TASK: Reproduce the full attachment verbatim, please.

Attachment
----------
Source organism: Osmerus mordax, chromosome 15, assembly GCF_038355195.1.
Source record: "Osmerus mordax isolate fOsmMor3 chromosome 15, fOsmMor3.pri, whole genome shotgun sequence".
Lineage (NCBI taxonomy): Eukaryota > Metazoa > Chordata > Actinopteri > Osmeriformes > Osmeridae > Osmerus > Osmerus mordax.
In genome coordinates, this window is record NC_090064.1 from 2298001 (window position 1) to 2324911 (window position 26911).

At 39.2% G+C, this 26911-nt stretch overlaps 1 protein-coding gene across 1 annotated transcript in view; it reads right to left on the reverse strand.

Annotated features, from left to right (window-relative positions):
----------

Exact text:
Source organism: Osmerus mordax, chromosome 15, assembly GCF_038355195.1.
Source record: "Osmerus mordax isolate fOsmMor3 chromosome 15, fOsmMor3.pri, whole genome shotgun sequence".
Lineage (NCBI taxonomy): Eukaryota > Metazoa > Chordata > Actinopteri > Osmeriformes > Osmeridae > Osmerus > Osmerus mordax.
In genome coordinates, this window is record NC_090064.1 from 2298001 (window position 1) to 2324911 (window position 26911).

At 39.2% G+C, this 26911-nt stretch overlaps 1 protein-coding gene across 1 annotated transcript in view; it reads right to left on the reverse strand.

Annotated features, from left to right (window-relative positions):